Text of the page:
Updated: Dec 14, 2020

I recently was shown a photo of this sculpture, “Expansion, Half Life” by sculptor Page Bradley. I am so taken by the beauty of it and also the metaphor. About the work, the sculptor says.

"From the moment we are born, the world tends to have a container already built for us to fit inside: A social security number, a gender, a race, a profession or an I.Q. I ponder if we are more defined by the container we are in, rather than what we are inside. Would we recognize ourselves if we could expand beyond our bodies? Would we still be able to exist if we were authentically 'un-contained'?

The sculpture immediately made me think of Leonard Cohen’s famous lyric about the cracks being how the light gets into us. But, this sculpture seems to be about the opposite idea -- that our cracks are how our inner light gets out into the world. Do you have an inner light? How do you let it get out into the world? How are you defined by the container of your body, your gender, your psychology?

Apparently, the sculptor felt she had pushed the limits of sculpting the human figure and decided she wanted to break the rules wide open. She carefully made a wax sculpture and when it hardened, she dropped it forcefully onto concrete – whereupon it broke into several pieces. She didn’t have a plan about what to do next. Eventually, she had each piece cast into bronze and reassembled the pieces leaving all the crack lines and then had electric lights installed inside the piece. ~~. from an article, "The riveting story behind the striking sculpture" by Alice Yoo in MyModernMet.com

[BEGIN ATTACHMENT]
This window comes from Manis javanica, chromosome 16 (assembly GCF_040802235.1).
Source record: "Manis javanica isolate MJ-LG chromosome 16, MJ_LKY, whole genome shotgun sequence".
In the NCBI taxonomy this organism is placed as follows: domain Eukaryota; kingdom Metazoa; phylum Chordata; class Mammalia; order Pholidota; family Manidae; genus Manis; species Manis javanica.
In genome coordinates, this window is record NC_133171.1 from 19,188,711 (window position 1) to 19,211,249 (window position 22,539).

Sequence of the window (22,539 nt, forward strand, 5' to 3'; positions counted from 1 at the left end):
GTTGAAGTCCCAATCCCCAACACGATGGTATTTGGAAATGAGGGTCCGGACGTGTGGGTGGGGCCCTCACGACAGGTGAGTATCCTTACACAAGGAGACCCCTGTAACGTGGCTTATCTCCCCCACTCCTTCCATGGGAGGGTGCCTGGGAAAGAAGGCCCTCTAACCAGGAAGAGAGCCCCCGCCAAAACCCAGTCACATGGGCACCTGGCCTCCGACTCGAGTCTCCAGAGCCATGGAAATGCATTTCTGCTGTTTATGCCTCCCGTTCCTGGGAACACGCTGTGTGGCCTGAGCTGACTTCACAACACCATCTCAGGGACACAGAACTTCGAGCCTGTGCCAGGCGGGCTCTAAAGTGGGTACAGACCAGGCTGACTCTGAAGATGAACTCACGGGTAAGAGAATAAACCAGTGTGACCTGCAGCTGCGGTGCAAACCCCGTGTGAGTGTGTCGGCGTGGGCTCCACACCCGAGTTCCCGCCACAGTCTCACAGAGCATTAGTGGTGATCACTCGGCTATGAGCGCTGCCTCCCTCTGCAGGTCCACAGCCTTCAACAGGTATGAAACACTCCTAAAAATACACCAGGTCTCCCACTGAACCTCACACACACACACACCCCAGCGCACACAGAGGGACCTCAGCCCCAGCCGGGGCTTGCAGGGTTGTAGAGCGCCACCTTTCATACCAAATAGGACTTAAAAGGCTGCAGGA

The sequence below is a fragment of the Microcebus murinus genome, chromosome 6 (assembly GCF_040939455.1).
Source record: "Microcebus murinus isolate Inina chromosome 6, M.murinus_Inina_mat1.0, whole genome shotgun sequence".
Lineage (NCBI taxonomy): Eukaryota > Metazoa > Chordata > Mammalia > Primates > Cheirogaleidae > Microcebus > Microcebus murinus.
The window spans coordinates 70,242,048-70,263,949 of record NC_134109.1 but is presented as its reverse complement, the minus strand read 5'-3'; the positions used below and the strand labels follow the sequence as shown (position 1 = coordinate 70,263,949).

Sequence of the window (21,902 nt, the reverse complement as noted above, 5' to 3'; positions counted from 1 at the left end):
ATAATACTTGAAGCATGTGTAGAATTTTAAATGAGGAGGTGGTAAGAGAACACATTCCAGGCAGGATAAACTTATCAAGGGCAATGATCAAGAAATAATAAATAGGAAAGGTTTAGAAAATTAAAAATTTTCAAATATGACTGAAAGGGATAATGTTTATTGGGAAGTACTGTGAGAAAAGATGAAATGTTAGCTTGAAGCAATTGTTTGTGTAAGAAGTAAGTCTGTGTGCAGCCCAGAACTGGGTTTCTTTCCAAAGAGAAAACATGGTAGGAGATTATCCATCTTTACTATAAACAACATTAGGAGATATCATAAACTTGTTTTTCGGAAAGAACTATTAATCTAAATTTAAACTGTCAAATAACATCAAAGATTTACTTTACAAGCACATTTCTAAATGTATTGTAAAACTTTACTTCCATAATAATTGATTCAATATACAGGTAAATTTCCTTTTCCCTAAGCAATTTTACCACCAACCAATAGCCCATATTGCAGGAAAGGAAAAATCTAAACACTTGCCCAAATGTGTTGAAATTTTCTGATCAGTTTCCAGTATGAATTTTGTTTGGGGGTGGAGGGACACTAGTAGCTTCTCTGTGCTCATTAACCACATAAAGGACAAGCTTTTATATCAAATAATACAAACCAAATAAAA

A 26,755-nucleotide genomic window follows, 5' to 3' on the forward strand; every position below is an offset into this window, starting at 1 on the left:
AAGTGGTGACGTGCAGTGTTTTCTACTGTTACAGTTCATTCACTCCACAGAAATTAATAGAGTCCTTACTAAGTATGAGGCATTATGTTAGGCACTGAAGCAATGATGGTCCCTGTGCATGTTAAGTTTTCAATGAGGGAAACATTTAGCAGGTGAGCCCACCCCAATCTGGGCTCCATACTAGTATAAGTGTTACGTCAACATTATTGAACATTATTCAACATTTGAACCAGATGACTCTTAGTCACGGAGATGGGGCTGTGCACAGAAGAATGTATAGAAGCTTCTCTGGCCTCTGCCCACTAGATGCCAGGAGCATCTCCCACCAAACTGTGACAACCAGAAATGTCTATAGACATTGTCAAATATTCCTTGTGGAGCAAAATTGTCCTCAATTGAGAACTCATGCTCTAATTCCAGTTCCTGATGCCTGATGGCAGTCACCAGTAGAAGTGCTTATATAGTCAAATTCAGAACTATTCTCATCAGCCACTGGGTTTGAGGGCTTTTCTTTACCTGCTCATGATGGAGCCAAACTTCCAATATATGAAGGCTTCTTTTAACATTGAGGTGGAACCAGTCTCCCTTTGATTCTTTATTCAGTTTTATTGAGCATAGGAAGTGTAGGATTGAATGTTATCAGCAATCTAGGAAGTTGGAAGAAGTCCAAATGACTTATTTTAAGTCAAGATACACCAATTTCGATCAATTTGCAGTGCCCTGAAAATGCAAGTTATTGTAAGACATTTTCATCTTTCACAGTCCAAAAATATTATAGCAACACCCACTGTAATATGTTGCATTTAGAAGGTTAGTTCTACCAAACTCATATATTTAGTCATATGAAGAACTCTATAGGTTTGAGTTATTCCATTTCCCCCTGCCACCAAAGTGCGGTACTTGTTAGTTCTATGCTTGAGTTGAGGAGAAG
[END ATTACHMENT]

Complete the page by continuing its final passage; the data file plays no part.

It has a tremendous beauty – and also is a beautiful metaphor. It is something like the Japanese Kingtsu where they repair cracked teacups by putting gold into the cracks to highlight them. But here, the artist leaves the cracks and allows light to emanate from them. When I feel broken into pieces, I want to remember this sculpture and the marvelous creativity Page Bradley shows us. Not to repair our cracks – but to let our inner light shine out through them.

Here is an excerpt from a poem along the same lines by Rosemerry Wahtola Trommer;

The Way It Is – Rosemerry Wahtola Trommer

Over and over we break

open, we break and

we break and we open.

For a while, we try to fix

the vessel, as if

to be broken is bad.

As if with glue and tape

and a steady hand we

might bring things to perfect

again. As if they were ever

perfect. As if to be broken is not

also perfect. As if to be open

is not the path toward joy.

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